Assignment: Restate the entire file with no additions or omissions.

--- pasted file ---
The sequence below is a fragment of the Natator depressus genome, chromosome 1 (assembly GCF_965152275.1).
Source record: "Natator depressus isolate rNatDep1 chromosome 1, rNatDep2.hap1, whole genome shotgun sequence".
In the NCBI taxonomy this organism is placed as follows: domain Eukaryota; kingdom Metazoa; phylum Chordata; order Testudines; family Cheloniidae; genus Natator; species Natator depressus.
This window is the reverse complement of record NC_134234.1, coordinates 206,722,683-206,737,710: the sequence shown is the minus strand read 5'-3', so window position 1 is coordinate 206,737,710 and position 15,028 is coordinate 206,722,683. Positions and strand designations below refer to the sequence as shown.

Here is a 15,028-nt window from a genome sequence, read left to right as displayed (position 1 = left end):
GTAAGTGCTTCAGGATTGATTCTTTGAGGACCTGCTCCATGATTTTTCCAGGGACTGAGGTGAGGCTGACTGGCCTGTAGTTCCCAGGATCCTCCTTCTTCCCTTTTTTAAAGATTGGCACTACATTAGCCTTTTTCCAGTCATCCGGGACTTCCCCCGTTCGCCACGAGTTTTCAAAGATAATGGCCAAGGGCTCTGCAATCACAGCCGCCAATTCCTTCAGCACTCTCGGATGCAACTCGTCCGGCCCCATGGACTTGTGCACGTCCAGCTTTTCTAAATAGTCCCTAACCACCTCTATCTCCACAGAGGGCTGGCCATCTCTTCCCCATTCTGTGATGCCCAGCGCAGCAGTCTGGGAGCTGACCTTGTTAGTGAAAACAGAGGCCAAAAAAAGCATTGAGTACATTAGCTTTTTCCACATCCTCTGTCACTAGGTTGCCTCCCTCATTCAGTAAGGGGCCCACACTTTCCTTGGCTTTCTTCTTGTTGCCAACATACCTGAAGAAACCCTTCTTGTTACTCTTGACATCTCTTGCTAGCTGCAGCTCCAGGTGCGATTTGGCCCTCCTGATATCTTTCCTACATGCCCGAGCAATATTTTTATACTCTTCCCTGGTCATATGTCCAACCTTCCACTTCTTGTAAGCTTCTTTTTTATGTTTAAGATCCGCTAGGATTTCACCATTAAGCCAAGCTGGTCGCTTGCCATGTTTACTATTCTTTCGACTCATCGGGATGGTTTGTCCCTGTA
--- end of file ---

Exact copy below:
The sequence below is a fragment of the Natator depressus genome, chromosome 1 (assembly GCF_965152275.1).
Source record: "Natator depressus isolate rNatDep1 chromosome 1, rNatDep2.hap1, whole genome shotgun sequence".
In the NCBI taxonomy this organism is placed as follows: domain Eukaryota; kingdom Metazoa; phylum Chordata; order Testudines; family Cheloniidae; genus Natator; species Natator depressus.
This window is the reverse complement of record NC_134234.1, coordinates 206,722,683-206,737,710: the sequence shown is the minus strand read 5'-3', so window position 1 is coordinate 206,737,710 and position 15,028 is coordinate 206,722,683. Positions and strand designations below refer to the sequence as shown.

Here is a 15,028-nt window from a genome sequence, read left to right as displayed (position 1 = left end):
GTAAGTGCTTCAGGATTGATTCTTTGAGGACCTGCTCCATGATTTTTCCAGGGACTGAGGTGAGGCTGACTGGCCTGTAGTTCCCAGGATCCTCCTTCTTCCCTTTTTTAAAGATTGGCACTACATTAGCCTTTTTCCAGTCATCCGGGACTTCCCCCGTTCGCCACGAGTTTTCAAAGATAATGGCCAAGGGCTCTGCAATCACAGCCGCCAATTCCTTCAGCACTCTCGGATGCAACTCGTCCGGCCCCATGGACTTGTGCACGTCCAGCTTTTCTAAATAGTCCCTAACCACCTCTATCTCCACAGAGGGCTGGCCATCTCTTCCCCATTCTGTGATGCCCAGCGCAGCAGTCTGGGAGCTGACCTTGTTAGTGAAAACAGAGGCCAAAAAAAGCATTGAGTACATTAGCTTTTTCCACATCCTCTGTCACTAGGTTGCCTCCCTCATTCAGTAAGGGGCCCACACTTTCCTTGGCTTTCTTCTTGTTGCCAACATACCTGAAGAAACCCTTCTTGTTACTCTTGACATCTCTTGCTAGCTGCAGCTCCAGGTGCGATTTGGCCCTCCTGATATCTTTCCTACATGCCCGAGCAATATTTTTATACTCTTCCCTGGTCATATGTCCAACCTTCCACTTCTTGTAAGCTTCTTTTTTATGTTTAAGATCCGCTAGGATTTCACCATTAAGCCAAGCTGGTCGCTTGCCATGTTTACTATTCTTTCGACTCATCGGGATGGTTTGTCCCTGTA